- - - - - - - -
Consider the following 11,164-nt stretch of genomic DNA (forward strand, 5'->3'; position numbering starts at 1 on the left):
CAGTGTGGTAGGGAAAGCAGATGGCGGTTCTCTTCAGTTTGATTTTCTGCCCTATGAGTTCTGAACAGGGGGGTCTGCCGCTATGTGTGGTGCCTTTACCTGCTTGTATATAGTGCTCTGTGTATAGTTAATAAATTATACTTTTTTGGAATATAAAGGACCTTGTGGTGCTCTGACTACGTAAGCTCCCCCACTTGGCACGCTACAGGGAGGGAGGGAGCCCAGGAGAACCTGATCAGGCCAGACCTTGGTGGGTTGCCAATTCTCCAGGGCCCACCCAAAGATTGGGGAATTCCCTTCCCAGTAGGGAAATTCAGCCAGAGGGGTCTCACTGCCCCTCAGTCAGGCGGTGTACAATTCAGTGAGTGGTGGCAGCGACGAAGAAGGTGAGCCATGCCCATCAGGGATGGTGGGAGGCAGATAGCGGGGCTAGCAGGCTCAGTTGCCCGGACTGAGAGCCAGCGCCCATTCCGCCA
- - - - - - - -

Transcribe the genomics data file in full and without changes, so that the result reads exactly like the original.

Consider the following 11,164-nt stretch of genomic DNA (forward strand, 5'->3'; position numbering starts at 1 on the left):
CAGTGTGGTAGGGAAAGCAGATGGCGGTTCTCTTCAGTTTGATTTTCTGCCCTATGAGTTCTGAACAGGGGGGTCTGCCGCTATGTGTGGTGCCTTTACCTGCTTGTATATAGTGCTCTGTGTATAGTTAATAAATTATACTTTTTTGGAATATAAAGGACCTTGTGGTGCTCTGACTACGTAAGCTCCCCCACTTGGCACGCTACAGGGAGGGAGGGAGCCCAGGAGAACCTGATCAGGCCAGACCTTGGTGGGTTGCCAATTCTCCAGGGCCCACCCAAAGATTGGGGAATTCCCTTCCCAGTAGGGAAATTCAGCCAGAGGGGTCTCACTGCCCCTCAGTCAGGCGGTGTACAATTCAGTGAGTGGTGGCAGCGACGAAGAAGGTGAGCCATGCCCATCAGGGATGGTGGGAGGCAGATAGCGGGGCTAGCAGGCTCAGTTGCCCGGACTGAGAGCCAGCGCCCATTCCGCCA